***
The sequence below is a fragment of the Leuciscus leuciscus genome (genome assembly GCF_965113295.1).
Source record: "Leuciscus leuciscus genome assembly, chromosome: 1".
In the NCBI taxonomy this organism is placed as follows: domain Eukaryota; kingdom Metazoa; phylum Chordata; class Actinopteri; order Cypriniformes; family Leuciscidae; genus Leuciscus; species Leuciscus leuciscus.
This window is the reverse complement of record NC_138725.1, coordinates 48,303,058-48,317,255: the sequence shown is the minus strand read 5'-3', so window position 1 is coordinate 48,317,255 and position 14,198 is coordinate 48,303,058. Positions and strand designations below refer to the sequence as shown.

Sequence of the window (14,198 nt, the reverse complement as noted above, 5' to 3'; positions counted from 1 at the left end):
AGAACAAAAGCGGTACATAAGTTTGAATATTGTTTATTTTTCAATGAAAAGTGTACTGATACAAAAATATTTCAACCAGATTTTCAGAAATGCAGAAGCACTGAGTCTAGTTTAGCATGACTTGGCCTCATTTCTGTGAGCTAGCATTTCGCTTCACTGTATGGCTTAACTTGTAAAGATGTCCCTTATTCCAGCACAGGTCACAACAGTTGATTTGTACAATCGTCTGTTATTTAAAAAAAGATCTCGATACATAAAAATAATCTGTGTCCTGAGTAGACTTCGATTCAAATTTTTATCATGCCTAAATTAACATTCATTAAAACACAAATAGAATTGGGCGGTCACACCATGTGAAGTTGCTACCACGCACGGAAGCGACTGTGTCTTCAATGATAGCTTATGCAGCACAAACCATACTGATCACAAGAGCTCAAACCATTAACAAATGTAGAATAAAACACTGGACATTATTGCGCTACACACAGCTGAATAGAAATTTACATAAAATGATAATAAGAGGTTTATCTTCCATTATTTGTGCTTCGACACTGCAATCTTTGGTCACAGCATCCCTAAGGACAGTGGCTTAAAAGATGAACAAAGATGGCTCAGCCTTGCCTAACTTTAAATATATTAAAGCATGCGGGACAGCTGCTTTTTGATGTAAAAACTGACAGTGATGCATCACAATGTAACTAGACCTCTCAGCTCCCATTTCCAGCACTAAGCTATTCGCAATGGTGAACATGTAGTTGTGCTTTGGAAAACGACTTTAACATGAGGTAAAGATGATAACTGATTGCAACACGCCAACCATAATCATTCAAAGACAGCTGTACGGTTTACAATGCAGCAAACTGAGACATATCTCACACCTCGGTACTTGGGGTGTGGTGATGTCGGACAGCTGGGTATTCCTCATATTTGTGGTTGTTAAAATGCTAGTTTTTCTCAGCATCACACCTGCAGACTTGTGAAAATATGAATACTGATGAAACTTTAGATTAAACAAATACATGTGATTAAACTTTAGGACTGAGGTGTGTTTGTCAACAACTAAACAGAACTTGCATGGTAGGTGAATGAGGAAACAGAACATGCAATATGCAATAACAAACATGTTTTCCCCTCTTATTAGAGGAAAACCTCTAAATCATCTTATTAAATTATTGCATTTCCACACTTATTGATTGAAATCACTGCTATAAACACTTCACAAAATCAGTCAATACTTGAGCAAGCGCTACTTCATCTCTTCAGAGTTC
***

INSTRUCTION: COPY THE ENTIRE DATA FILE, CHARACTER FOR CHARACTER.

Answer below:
The sequence below is a fragment of the Leuciscus leuciscus genome (genome assembly GCF_965113295.1).
Source record: "Leuciscus leuciscus genome assembly, chromosome: 1".
In the NCBI taxonomy this organism is placed as follows: domain Eukaryota; kingdom Metazoa; phylum Chordata; class Actinopteri; order Cypriniformes; family Leuciscidae; genus Leuciscus; species Leuciscus leuciscus.
This window is the reverse complement of record NC_138725.1, coordinates 48,303,058-48,317,255: the sequence shown is the minus strand read 5'-3', so window position 1 is coordinate 48,317,255 and position 14,198 is coordinate 48,303,058. Positions and strand designations below refer to the sequence as shown.

Sequence of the window (14,198 nt, the reverse complement as noted above, 5' to 3'; positions counted from 1 at the left end):
AGAACAAAAGCGGTACATAAGTTTGAATATTGTTTATTTTTCAATGAAAAGTGTACTGATACAAAAATATTTCAACCAGATTTTCAGAAATGCAGAAGCACTGAGTCTAGTTTAGCATGACTTGGCCTCATTTCTGTGAGCTAGCATTTCGCTTCACTGTATGGCTTAACTTGTAAAGATGTCCCTTATTCCAGCACAGGTCACAACAGTTGATTTGTACAATCGTCTGTTATTTAAAAAAAGATCTCGATACATAAAAATAATCTGTGTCCTGAGTAGACTTCGATTCAAATTTTTATCATGCCTAAATTAACATTCATTAAAACACAAATAGAATTGGGCGGTCACACCATGTGAAGTTGCTACCACGCACGGAAGCGACTGTGTCTTCAATGATAGCTTATGCAGCACAAACCATACTGATCACAAGAGCTCAAACCATTAACAAATGTAGAATAAAACACTGGACATTATTGCGCTACACACAGCTGAATAGAAATTTACATAAAATGATAATAAGAGGTTTATCTTCCATTATTTGTGCTTCGACACTGCAATCTTTGGTCACAGCATCCCTAAGGACAGTGGCTTAAAAGATGAACAAAGATGGCTCAGCCTTGCCTAACTTTAAATATATTAAAGCATGCGGGACAGCTGCTTTTTGATGTAAAAACTGACAGTGATGCATCACAATGTAACTAGACCTCTCAGCTCCCATTTCCAGCACTAAGCTATTCGCAATGGTGAACATGTAGTTGTGCTTTGGAAAACGACTTTAACATGAGGTAAAGATGATAACTGATTGCAACACGCCAACCATAATCATTCAAAGACAGCTGTACGGTTTACAATGCAGCAAACTGAGACATATCTCACACCTCGGTACTTGGGGTGTGGTGATGTCGGACAGCTGGGTATTCCTCATATTTGTGGTTGTTAAAATGCTAGTTTTTCTCAGCATCACACCTGCAGACTTGTGAAAATATGAATACTGATGAAACTTTAGATTAAACAAATACATGTGATTAAACTTTAGGACTGAGGTGTGTTTGTCAACAACTAAACAGAACTTGCATGGTAGGTGAATGAGGAAACAGAACATGCAATATGCAATAACAAACATGTTTTCCCCTCTTATTAGAGGAAAACCTCTAAATCATCTTATTAAATTATTGCATTTCCACACTTATTGATTGAAATCACTGCTATAAACACTTCACAAAATCAGTCAATACTTGAGCAAGCGCTACTTCATCTCTTCAGAGTTC